My stepfather accuses me frequently of spending my days dressing up Livy in different outfits, laughing, taking pictures of her, and then starting all over again. Usually when he does this I defend myself by saying that she's a semi-professional puker (Look out cheer squad/sorority/pageant circuit!) or by retelling the horror stories of diaper blowouts past.
Today, though, he's right. We're heading to Maui in a couple of days, and I needed - NEEDED - to make sure that her swimwear fit and was in proper condition for her beach debut. Also, I was bored.
So here we have swimsuit #1. It's a delightful striped number with a corsage centered at the bustline and a discreet ruffle for hip modesty. Grandma Snyder bought this for Livy when she was roughly 30 seconds old, because Grandma Snyder has a shopping addiction likes to be prepared.
Next, we have Livy's obligatory two-piece, which I bought for her in a mad bikini panic before Christmas. It's cute without being overly girly, and, unlike most options, it's not 1) pink, or 2) slutty. Oh, yes, I said slutty. You'd be surprised how many baby clothing designers seem to find the illusion of infantile sexual availability appropriate and marketable. It's gross, but this isn't:
I do love this one most of all, but, alas, it doesn't fit. Unbelievably, and unlike any other garment we own, it is too big for her. I forgot to account for Lycra's stretchiness when I chose the size. Dammit.
Then, we have the most geographically relevant choice, this palm-tree-bedecked suit that she received from her Oma and Opa for Christmas. SLB and I swore that it would be too small on her, but, as usual, we were wrong. It fits like a glove.
... or raving lunatic? You make the call.
Finally, we have Olivia Lee's favorite swimsuit pick of all. It's a risky choice, primarily for other swimmers, but she insists that it will work.
It's a tough day here at Me Show Central. Our car was broken into last night, and the ensuing hassle has sucked up a lot of time, energy, and mirth this morning. The urge to let this ruin the day is almost insurmountable, but I'll fight it with a happy blog post. Just a spoonful of sugar, whistle while you work, make lemonade, etc. You get it. You're smart people.
So here's my least-expected happiest moment of the Christmas holiday this year. On the 23rd I had to leave the house so that SLB could wrap my presents, so I took Livy to the lake for a late afternoon walk. It was a lovely day - perfectly crisp and perfectly bright. It was the kind of winter day we're not supposed to have here in the land of legendary rain, and everyone at the lake was in a good mood because of the holiday and the sunshine.
Even the ducks, who had congregated for a little pre-holiday cocktail party, seemed pleased.
Is it racist to say that they all look alike to me?
The chubby munchkin is getting used to hats, and she was gleeful to get a little fresh air and a trip out of the house.
We had the opportunity to create our own clothing tree, too. I found this hat lying on the ground and made a hat tree. Voila! It was magical.
Be well, little hat! I hope you find your friends soon!
I'm usually irritated by what I call the "mandatory whimsy" of the northwest. We're the kind of people who will paint our houses purple, overuse artisanal lawn ornaments, and glue any number of toys and found objects to our cars, presumably in an attempt to thwart the Seasonal Affective Disorder that holds us all in its oppressive grip. Because I am Seasonal Affective Disorder personified, this generally just pisses me off. But I liked this:
Purple houses? Thumbs down. Folksy, neighbor-decorated tree? Thumbs WAY up!
All in all, it was a lovely walk. The sunset was gorgeous...
Which is cute and everything, especially because it is, as a celebration of the temporary, ephemeral. It can be profoundly lovely to be big and pregnant, and that loveliness can be enjoyed in many artistic ways. Unfortunately, not all can we washed off after use. Because, you see, the next logical step after washable tummy art is this:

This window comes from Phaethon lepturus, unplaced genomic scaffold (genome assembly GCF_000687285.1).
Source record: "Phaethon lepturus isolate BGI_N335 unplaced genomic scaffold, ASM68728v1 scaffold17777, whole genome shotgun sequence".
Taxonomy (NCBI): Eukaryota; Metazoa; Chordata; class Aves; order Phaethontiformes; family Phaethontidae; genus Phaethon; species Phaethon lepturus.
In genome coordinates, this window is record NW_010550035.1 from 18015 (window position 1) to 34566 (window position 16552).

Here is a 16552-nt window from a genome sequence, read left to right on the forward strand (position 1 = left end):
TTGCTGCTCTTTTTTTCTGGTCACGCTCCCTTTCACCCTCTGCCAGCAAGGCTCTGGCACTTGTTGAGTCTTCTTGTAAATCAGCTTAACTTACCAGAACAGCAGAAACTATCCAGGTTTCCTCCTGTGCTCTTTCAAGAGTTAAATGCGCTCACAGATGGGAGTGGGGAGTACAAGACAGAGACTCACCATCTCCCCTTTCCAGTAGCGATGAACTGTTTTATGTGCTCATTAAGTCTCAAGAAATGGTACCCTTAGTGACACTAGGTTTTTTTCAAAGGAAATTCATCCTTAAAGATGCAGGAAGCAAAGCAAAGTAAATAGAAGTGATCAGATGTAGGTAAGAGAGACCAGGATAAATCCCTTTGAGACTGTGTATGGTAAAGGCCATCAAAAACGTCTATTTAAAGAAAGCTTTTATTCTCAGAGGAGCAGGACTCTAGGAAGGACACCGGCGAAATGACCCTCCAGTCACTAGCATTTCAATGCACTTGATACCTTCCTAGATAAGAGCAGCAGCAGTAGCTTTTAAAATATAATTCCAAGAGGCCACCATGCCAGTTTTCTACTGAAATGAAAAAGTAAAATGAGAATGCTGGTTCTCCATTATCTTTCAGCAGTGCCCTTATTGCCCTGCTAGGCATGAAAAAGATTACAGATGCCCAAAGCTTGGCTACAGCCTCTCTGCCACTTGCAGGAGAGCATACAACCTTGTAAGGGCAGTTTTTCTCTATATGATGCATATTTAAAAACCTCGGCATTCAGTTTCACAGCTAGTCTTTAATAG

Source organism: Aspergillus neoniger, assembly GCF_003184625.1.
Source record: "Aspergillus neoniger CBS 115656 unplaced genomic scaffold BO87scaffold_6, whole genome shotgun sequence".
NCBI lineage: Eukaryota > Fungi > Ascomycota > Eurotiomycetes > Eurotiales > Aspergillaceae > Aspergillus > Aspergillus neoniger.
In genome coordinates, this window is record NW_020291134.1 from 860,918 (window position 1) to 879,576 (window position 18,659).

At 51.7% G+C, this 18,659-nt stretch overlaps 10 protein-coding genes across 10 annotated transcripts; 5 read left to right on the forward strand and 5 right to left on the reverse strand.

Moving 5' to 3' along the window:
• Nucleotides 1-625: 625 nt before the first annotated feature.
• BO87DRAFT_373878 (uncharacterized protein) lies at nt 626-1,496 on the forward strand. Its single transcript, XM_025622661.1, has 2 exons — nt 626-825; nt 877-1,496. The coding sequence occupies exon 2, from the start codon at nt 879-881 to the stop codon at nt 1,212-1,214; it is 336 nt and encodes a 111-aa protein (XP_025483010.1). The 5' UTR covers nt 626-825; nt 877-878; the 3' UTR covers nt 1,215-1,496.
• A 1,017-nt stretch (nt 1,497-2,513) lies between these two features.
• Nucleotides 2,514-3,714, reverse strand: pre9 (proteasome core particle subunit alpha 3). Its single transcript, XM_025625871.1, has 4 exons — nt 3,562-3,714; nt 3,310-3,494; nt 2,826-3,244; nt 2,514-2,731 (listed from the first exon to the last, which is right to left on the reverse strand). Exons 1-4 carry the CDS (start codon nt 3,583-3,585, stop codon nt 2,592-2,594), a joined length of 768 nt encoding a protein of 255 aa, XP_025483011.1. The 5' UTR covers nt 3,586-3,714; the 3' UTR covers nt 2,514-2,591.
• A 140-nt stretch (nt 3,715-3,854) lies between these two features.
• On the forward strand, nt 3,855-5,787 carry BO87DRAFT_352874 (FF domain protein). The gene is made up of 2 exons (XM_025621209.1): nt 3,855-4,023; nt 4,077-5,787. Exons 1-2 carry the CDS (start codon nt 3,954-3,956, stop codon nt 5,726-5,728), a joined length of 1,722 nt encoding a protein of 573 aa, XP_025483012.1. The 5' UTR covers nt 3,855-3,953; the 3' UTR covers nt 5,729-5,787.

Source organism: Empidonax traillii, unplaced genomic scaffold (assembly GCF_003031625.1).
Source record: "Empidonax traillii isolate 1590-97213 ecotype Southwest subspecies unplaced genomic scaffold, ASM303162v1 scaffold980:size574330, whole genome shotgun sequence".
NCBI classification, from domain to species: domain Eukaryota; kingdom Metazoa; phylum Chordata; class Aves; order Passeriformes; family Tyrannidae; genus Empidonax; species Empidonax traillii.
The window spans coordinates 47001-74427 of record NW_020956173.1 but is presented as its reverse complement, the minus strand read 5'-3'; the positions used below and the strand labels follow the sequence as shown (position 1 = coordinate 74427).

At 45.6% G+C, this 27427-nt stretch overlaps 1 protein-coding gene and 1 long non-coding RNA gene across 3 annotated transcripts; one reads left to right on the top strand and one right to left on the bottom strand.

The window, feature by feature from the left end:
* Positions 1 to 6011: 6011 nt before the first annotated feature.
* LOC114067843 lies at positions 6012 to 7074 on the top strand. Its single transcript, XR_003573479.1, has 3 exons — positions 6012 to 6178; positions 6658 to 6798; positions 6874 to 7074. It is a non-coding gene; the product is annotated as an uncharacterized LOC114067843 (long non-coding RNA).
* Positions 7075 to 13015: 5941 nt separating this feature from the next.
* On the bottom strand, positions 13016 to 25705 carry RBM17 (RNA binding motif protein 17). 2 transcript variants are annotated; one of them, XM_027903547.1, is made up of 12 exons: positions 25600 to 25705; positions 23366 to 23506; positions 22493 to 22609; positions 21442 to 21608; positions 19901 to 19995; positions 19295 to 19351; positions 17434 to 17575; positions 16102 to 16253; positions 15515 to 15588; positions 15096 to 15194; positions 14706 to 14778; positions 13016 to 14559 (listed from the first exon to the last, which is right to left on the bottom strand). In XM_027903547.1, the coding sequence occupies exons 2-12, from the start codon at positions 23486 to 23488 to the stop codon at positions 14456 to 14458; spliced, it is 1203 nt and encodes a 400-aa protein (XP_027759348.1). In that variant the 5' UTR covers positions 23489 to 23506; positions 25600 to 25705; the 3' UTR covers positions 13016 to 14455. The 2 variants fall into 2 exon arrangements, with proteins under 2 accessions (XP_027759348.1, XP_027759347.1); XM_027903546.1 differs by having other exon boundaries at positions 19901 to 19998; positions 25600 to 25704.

And what in the hell do you do with that afterward? It's big, it's awkward, and it's plaster, which collects dust like no one's business. I can't wait until Niecy Nash finds one of these on Clean House and gives us viewers at home a manly, whorishly made-up arched eyebrow in disapproval. This takes the celebration of fertility to an impractical and self-indulgent new level. And, unfortunately, the impulse behind this albatross is fundamentally similar to the motivation for this:
And that, my friends, is a teddy bear made out of dried and stitched human placenta. Now, before you get all culturally relativist on me and start spouting patchouli-scented undergraduate nonsense about cultures in which placentas are revered, planted, and even eaten, may I just say this: GROSS. Gross, gross, gross. Gross. It's irrefutable, so save your self-righteous breath for your American Spirits and/or bong.
So, please pregnant women, think long and hard before you paint that belly. It's a slippery slope from body paint to placenta pals, and the world is horrific enough without afterbirth buddies. Let your baby be the souvenir of your birth if you aren't lucky enough to have long-lasting pregnancy weight gain and postpartum stretchmarks. Your child should be reminder enough.
SLB is on the floor playing with Livy as we wind down from Baby's Fourth First Christmas. Josie and the Pussycats is on the TV. Mama's full of roast beef and red wine. Olivia grabs SLB's lips closed to prevent his continuing a robust rendition of "Kokomo" at the top of his lungs. Then she giggles, wiggles, and squeals with delight as he changes his tune to a self-written ditty whose lyrics consist only of the words "Livy is a scallop!" repeated over and over again.
As some of you know, SLB and I come from tragically broken homes (cue the violins and/or after school special theme music). This means that we each have two families to visit on Christmas and have been living the dream of the mediocre movie Four Christmases for years. To alleviate some of the pressure of multiple Christmases on two days (the 24th and 25th, duh), my mom and stepdad agreed to host an early fake Christmas yesterday. As I think my stepdad is the only religious person among any of our parents and therefore actually holds the holiday as holy, this officially makes him a saint. Maybe one day I'll include him among my pantheon of hot nuns. I'm sure he'd like that.
I would include a photo of him here, except that he was too busy handing out our presents and making us our dinner. Like I said, the guy's a saint.
So, instead of middle-aged-man pics, I'll post pictures of a cute baby. I'm sure this is a win for everyone involved.
Livy was thoroughly spoiled and received numerous wonderful gifts. Her favorite, though, was the crinkly mylar wrapping paper that the gifts came in. Yeah. She likes garbage.
Trashbaby says "So shiny! So crinkly!"
In addition to refuse, Olivia also received a gigantic set of plastic links, some of her very favorite toys. So, in accordance with sacred yuletide tradition, we turned her into Flavor Flav.
A bow on the baby's head? Check. A closeup of Mama's postpartum, postcheeseplate, posthollandaise belly? Check.
You wanna say something? Give me an excuse. Say it. SAY IT!